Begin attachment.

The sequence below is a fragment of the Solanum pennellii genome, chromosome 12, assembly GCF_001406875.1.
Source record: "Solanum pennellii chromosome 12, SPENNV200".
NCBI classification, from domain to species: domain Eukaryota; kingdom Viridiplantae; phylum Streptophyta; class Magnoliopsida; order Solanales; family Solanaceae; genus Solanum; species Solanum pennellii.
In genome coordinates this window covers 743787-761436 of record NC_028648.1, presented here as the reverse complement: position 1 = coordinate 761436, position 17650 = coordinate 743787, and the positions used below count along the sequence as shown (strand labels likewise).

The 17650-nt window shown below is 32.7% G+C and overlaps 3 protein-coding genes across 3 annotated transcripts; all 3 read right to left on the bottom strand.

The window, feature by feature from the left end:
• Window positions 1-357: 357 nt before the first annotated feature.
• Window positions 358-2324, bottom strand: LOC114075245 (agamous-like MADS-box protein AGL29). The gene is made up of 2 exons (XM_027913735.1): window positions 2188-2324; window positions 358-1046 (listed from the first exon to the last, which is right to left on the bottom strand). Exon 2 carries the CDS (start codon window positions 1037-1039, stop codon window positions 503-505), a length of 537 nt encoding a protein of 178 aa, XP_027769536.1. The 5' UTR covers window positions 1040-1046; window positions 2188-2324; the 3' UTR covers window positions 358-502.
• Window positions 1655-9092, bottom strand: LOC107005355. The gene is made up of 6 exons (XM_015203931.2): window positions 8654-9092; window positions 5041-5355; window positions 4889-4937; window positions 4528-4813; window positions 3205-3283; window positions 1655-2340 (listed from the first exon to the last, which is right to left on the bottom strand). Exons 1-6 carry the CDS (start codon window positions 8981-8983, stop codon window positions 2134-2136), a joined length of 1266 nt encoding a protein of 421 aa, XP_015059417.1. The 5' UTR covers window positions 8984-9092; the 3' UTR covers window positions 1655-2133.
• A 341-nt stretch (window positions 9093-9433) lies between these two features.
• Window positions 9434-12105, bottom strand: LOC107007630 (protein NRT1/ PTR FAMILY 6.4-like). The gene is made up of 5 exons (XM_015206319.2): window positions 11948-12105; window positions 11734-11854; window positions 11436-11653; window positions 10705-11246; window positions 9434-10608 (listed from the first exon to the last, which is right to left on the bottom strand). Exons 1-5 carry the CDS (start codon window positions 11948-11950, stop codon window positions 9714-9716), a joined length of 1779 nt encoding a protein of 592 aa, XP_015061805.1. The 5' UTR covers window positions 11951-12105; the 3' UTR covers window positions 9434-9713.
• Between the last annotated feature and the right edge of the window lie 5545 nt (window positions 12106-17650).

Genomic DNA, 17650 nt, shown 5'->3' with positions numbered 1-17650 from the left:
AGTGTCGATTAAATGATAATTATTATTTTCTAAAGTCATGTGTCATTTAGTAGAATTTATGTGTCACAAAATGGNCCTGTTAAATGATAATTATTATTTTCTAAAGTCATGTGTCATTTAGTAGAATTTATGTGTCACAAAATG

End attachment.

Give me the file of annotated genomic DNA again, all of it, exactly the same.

The sequence below is a fragment of the Solanum pennellii genome, chromosome 12, assembly GCF_001406875.1.
Source record: "Solanum pennellii chromosome 12, SPENNV200".
NCBI classification, from domain to species: domain Eukaryota; kingdom Viridiplantae; phylum Streptophyta; class Magnoliopsida; order Solanales; family Solanaceae; genus Solanum; species Solanum pennellii.
In genome coordinates this window covers 743787-761436 of record NC_028648.1, presented here as the reverse complement: position 1 = coordinate 761436, position 17650 = coordinate 743787, and the positions used below count along the sequence as shown (strand labels likewise).

The 17650-nt window shown below is 32.7% G+C and overlaps 3 protein-coding genes across 3 annotated transcripts; all 3 read right to left on the bottom strand.

The window, feature by feature from the left end:
• Window positions 1-357: 357 nt before the first annotated feature.
• Window positions 358-2324, bottom strand: LOC114075245 (agamous-like MADS-box protein AGL29). The gene is made up of 2 exons (XM_027913735.1): window positions 2188-2324; window positions 358-1046 (listed from the first exon to the last, which is right to left on the bottom strand). Exon 2 carries the CDS (start codon window positions 1037-1039, stop codon window positions 503-505), a length of 537 nt encoding a protein of 178 aa, XP_027769536.1. The 5' UTR covers window positions 1040-1046; window positions 2188-2324; the 3' UTR covers window positions 358-502.
• Window positions 1655-9092, bottom strand: LOC107005355. The gene is made up of 6 exons (XM_015203931.2): window positions 8654-9092; window positions 5041-5355; window positions 4889-4937; window positions 4528-4813; window positions 3205-3283; window positions 1655-2340 (listed from the first exon to the last, which is right to left on the bottom strand). Exons 1-6 carry the CDS (start codon window positions 8981-8983, stop codon window positions 2134-2136), a joined length of 1266 nt encoding a protein of 421 aa, XP_015059417.1. The 5' UTR covers window positions 8984-9092; the 3' UTR covers window positions 1655-2133.
• A 341-nt stretch (window positions 9093-9433) lies between these two features.
• Window positions 9434-12105, bottom strand: LOC107007630 (protein NRT1/ PTR FAMILY 6.4-like). The gene is made up of 5 exons (XM_015206319.2): window positions 11948-12105; window positions 11734-11854; window positions 11436-11653; window positions 10705-11246; window positions 9434-10608 (listed from the first exon to the last, which is right to left on the bottom strand). Exons 1-5 carry the CDS (start codon window positions 11948-11950, stop codon window positions 9714-9716), a joined length of 1779 nt encoding a protein of 592 aa, XP_015061805.1. The 5' UTR covers window positions 11951-12105; the 3' UTR covers window positions 9434-9713.
• Between the last annotated feature and the right edge of the window lie 5545 nt (window positions 12106-17650).

Genomic DNA, 17650 nt, shown 5'->3' with positions numbered 1-17650 from the left:
AGTGTCGATTAAATGATAATTATTATTTTCTAAAGTCATGTGTCATTTAGTAGAATTTATGTGTCACAAAATGGNCCTGTTAAATGATAATTATTATTTTCTAAAGTCATGTGTCATTTAGTAGAATTTATGTGTCACAAAATG